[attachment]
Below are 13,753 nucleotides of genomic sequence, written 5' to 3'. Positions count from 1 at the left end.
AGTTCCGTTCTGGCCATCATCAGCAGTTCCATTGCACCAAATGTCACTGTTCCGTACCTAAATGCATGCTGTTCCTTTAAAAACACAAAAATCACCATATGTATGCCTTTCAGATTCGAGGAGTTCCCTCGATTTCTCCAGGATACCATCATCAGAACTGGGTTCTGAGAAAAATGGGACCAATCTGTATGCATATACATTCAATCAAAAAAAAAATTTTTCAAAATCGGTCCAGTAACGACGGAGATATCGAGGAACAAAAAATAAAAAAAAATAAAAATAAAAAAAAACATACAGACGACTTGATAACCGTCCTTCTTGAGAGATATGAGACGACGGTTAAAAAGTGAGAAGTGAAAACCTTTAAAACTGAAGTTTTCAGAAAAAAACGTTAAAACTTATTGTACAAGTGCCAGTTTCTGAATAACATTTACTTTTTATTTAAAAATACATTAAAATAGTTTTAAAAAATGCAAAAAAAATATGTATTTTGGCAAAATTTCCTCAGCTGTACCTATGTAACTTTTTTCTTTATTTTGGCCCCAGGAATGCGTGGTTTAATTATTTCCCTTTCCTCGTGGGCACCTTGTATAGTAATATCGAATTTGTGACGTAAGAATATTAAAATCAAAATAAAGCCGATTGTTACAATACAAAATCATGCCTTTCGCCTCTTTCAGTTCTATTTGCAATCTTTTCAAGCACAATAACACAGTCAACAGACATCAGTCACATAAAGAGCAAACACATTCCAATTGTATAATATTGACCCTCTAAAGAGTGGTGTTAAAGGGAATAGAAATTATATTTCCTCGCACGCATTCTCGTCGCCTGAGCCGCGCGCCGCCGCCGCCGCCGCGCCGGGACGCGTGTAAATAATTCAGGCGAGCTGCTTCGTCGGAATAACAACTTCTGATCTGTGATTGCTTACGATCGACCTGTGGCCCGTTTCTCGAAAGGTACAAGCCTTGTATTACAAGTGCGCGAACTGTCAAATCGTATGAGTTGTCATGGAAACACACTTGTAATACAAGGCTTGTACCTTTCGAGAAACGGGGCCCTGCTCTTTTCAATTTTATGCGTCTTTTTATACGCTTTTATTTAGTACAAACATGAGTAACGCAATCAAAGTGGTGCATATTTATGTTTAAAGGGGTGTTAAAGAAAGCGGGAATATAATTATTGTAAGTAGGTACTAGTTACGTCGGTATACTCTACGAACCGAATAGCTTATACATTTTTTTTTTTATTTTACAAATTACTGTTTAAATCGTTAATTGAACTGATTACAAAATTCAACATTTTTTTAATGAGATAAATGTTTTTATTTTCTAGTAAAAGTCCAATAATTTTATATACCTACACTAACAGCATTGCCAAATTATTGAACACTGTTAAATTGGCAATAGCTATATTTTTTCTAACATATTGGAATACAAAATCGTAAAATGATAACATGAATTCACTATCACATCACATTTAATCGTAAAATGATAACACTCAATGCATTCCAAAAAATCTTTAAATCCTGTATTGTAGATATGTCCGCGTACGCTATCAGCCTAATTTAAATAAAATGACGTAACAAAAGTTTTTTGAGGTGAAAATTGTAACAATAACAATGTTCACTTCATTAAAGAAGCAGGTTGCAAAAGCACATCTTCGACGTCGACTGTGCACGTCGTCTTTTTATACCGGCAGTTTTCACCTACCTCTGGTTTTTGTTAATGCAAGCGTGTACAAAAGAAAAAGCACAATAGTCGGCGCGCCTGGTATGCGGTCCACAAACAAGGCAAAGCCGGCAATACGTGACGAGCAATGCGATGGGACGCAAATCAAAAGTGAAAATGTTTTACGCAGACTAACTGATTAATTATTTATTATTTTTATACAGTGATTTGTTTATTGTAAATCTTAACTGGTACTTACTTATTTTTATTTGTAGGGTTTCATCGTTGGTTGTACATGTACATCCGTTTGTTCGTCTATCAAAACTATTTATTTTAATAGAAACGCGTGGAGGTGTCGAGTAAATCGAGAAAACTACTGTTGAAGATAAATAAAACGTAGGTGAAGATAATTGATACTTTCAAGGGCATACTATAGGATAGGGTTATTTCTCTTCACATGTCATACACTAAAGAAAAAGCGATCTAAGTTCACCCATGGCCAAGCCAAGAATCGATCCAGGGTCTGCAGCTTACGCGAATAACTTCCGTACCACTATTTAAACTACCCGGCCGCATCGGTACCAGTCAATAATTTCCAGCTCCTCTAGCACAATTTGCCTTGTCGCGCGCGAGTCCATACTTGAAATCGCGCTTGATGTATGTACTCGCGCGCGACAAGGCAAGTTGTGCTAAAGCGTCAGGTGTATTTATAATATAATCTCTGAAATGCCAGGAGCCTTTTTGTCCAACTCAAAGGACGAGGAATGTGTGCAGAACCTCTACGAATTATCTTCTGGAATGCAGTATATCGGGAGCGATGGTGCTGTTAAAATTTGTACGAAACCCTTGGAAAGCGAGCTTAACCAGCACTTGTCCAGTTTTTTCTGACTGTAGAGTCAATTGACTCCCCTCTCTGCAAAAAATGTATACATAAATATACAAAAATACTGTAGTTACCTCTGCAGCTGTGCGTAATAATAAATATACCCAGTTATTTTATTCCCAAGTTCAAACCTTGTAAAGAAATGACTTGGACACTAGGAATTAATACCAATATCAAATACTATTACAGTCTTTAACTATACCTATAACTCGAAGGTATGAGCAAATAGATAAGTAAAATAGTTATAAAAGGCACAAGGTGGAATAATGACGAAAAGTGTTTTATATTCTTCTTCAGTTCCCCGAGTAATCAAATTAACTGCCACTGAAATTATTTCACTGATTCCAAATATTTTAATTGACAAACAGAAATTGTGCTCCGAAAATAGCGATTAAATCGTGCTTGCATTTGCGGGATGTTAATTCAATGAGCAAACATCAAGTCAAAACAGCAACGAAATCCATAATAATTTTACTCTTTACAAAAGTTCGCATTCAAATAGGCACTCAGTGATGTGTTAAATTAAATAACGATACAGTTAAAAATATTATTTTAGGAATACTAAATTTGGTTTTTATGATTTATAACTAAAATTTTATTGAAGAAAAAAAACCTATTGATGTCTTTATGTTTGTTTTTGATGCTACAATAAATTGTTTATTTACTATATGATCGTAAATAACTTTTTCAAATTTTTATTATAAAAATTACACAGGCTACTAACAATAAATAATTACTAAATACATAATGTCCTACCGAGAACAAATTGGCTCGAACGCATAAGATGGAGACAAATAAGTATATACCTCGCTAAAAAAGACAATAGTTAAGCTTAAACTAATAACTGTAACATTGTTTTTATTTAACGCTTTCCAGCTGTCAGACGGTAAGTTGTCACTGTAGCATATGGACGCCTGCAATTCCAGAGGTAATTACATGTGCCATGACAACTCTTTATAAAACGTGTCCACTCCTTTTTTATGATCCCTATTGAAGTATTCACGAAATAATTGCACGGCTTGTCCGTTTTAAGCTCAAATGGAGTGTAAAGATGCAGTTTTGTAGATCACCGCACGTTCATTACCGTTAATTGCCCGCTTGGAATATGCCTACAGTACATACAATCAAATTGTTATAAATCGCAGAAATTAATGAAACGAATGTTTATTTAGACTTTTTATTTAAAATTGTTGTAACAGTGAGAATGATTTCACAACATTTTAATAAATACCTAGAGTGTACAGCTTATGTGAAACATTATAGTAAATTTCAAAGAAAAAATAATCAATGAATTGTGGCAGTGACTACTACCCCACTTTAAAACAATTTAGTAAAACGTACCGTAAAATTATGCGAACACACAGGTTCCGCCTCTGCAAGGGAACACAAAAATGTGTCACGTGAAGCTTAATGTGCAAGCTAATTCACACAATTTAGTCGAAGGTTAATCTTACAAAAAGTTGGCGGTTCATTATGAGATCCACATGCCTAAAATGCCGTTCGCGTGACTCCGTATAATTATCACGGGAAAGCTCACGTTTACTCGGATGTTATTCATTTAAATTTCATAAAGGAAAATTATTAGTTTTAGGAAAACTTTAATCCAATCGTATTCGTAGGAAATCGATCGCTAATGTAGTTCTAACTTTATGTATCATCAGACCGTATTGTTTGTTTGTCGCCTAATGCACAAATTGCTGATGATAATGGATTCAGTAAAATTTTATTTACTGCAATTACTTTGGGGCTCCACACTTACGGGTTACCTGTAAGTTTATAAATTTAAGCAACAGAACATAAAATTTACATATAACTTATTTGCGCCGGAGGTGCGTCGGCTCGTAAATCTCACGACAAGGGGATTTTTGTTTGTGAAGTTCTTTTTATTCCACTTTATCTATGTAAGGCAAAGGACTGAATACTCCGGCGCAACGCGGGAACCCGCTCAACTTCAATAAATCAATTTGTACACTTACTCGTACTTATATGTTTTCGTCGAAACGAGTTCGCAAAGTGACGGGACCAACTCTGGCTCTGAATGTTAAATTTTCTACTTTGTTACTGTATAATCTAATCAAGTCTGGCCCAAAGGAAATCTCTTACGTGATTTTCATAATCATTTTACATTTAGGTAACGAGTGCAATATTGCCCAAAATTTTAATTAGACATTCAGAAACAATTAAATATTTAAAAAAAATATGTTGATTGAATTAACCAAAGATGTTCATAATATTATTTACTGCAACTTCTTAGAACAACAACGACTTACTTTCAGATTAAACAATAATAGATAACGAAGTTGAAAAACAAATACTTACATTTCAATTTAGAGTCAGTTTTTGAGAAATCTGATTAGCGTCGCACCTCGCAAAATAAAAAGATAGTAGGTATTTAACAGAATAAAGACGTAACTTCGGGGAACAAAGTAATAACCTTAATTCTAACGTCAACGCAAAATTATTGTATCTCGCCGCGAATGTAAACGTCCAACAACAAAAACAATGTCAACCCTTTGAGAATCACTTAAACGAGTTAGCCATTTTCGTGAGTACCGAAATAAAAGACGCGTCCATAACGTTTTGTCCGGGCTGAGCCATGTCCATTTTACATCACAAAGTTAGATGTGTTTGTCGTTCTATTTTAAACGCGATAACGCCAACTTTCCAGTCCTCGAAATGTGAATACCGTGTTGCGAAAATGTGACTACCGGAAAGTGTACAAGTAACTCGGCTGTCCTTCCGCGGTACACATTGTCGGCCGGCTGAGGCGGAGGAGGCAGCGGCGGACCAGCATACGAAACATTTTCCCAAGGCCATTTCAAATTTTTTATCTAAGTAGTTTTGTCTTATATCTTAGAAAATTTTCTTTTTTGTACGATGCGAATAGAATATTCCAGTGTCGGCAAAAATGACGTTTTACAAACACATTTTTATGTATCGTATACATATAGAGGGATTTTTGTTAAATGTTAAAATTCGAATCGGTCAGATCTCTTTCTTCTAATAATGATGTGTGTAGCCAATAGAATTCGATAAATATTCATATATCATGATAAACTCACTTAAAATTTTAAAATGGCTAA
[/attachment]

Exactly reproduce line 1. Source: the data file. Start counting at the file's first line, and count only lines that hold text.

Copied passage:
Below are 13,753 nucleotides of genomic sequence, written 5' to 3'. Positions count from 1 at the left end.